Grandpa’s Lures: Week Two
I finally decided to use the Canadian Wiggler for the second week of fishing with Grandpa’s Lures.
Fishing Quiet Bays On Windy Days Can Be Productive
The weather was very windy on the days that I used this lure and I was fishing alone so I headed for a couple of protected bays where I could drop the anchor and cast around.
The first spot has a mix of everything including weed beds, a rocky drop off, and a few sunken trees.
On the fourth cast I caught this chunky northern pike. It measured just under 27 inches.
The net was almost too small. My larger net is out of commission for the moment so I have been using the walleye net for everything, which isn’t advisable.
Trying to bring in a fish like this while reaching for the camera is a difficult task. As you can see from the picture, the pike was nice enough to spit the hook just as I got it into the net so it made for an easy release – one of the benefits of pinching the barbs back on the hooks.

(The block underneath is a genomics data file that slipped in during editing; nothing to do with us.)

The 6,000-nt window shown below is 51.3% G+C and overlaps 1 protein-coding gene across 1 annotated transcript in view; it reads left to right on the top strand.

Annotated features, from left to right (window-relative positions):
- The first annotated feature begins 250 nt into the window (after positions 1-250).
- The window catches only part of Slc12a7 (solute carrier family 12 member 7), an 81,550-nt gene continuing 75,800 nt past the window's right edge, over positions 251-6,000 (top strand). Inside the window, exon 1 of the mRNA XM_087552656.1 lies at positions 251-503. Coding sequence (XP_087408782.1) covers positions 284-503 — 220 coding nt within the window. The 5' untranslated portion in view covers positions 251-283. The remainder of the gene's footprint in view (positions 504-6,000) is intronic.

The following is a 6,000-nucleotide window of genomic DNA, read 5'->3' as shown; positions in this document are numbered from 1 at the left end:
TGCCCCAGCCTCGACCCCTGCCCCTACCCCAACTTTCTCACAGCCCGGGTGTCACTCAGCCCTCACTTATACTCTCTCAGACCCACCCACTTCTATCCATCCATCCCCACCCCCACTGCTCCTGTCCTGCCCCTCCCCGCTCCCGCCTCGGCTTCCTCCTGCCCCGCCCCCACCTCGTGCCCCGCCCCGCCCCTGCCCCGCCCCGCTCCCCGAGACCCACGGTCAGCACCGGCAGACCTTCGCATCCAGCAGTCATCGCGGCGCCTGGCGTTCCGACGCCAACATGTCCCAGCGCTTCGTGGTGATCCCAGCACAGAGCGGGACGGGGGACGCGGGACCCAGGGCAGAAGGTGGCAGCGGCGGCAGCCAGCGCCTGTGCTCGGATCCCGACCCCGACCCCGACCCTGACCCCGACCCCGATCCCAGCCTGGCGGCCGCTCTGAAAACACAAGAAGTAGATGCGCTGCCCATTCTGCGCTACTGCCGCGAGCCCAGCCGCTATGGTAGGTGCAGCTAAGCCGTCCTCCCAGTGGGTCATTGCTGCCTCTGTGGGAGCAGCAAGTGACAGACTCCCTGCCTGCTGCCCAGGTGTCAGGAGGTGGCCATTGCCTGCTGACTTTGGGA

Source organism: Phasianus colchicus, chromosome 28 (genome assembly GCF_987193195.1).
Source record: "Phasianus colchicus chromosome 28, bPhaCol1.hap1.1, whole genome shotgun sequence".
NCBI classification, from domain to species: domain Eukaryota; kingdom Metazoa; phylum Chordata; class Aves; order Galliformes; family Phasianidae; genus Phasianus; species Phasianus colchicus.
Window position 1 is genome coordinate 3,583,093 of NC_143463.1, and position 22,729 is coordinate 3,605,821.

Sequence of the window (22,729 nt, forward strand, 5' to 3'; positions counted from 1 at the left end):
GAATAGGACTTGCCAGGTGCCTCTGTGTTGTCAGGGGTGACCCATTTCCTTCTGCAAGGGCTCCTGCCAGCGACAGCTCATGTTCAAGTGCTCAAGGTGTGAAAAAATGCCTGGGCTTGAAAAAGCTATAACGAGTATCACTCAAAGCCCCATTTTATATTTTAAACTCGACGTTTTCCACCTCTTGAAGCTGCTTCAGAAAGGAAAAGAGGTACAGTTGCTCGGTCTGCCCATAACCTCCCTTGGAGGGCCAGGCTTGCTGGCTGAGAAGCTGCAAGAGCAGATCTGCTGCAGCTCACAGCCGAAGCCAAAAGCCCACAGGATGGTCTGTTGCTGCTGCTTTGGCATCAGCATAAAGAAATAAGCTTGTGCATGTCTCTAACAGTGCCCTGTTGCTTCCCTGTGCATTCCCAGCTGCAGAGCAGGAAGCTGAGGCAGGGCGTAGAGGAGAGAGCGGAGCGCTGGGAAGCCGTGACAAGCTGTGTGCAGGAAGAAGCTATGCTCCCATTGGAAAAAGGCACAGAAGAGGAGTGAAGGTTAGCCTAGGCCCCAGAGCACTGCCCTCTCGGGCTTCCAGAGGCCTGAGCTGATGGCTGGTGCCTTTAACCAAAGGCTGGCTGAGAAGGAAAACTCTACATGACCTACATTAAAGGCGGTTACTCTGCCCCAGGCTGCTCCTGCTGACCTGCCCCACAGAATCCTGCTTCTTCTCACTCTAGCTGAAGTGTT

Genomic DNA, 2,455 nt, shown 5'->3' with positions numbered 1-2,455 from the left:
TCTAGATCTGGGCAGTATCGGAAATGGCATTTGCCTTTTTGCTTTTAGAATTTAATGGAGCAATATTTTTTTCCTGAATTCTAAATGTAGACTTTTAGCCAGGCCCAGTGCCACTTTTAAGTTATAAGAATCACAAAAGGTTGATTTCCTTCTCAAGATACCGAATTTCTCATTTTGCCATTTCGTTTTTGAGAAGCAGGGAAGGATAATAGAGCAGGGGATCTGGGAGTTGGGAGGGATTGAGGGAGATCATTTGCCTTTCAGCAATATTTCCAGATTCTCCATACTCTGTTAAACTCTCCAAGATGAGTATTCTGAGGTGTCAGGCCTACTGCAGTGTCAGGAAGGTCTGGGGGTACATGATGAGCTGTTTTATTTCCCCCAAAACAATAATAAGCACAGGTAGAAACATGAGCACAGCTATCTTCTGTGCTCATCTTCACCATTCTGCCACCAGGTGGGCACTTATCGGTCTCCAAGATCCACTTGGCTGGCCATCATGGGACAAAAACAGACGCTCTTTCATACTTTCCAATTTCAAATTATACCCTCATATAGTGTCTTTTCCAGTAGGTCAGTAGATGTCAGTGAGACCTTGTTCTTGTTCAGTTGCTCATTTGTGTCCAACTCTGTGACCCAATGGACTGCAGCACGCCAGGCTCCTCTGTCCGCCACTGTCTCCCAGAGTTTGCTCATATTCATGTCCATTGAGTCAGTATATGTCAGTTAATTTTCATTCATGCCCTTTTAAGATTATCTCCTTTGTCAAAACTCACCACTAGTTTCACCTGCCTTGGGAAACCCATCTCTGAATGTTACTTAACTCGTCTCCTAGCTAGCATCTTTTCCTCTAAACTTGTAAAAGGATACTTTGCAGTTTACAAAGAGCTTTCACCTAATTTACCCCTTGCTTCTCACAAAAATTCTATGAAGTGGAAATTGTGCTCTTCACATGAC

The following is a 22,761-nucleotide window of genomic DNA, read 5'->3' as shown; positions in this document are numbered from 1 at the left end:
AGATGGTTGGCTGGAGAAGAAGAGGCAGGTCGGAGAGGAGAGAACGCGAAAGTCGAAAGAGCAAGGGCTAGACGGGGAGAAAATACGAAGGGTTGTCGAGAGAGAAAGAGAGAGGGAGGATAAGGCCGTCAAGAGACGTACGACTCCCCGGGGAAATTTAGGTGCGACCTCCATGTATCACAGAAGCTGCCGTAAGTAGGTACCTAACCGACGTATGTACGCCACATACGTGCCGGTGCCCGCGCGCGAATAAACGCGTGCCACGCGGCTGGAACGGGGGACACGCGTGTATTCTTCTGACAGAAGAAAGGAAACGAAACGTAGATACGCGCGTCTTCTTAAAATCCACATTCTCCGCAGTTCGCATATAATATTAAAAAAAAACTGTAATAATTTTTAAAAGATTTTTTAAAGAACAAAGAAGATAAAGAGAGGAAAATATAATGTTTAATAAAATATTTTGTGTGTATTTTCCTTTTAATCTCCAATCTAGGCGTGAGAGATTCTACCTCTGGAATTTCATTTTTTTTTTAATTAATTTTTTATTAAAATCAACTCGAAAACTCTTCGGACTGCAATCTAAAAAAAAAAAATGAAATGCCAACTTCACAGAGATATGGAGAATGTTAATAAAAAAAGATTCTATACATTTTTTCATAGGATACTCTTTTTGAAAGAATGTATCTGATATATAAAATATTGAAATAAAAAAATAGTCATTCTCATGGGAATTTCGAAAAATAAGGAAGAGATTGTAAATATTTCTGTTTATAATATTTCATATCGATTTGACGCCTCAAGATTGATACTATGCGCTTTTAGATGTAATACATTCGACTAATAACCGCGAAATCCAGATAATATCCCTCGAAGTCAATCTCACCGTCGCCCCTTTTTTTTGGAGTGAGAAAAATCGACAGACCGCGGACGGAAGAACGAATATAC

Pike this size and larger have a habit of thrashing around when they are brought into the boat and that sometimes results in the hook being transferred from the fish to a finger. Anyone who has had the unfortunate honour of trying to dig a hook out of their hand will tell you that it isn’t a pleasant experience. So, it is always in the best interests of both the fish and the fisherman to release the fish at the side of the boat.
I landed two more smaller pike that afternoon.
Here is a photo I snapped of the little one.
The second day was also windy so I headed to another bay hoping to catch a couple of walleyes. I ended up with three more northern pike. Here is a photo of one that was about 21 inches.
The Canadian Wiggler has a ton of action and is a great lure to use when the weeds are still two or three feet below the surface because the lure can be easily worked at this level. It is lighter than the spoons so it won’t sink as quickly, and tends to pull through the weeds more smoothly. The Canadian Wiggler will also bounce off rocks quite nicely which often makes it effective for catching pickerel, especially on overcast days.
Written and photographed by: Andrew Walker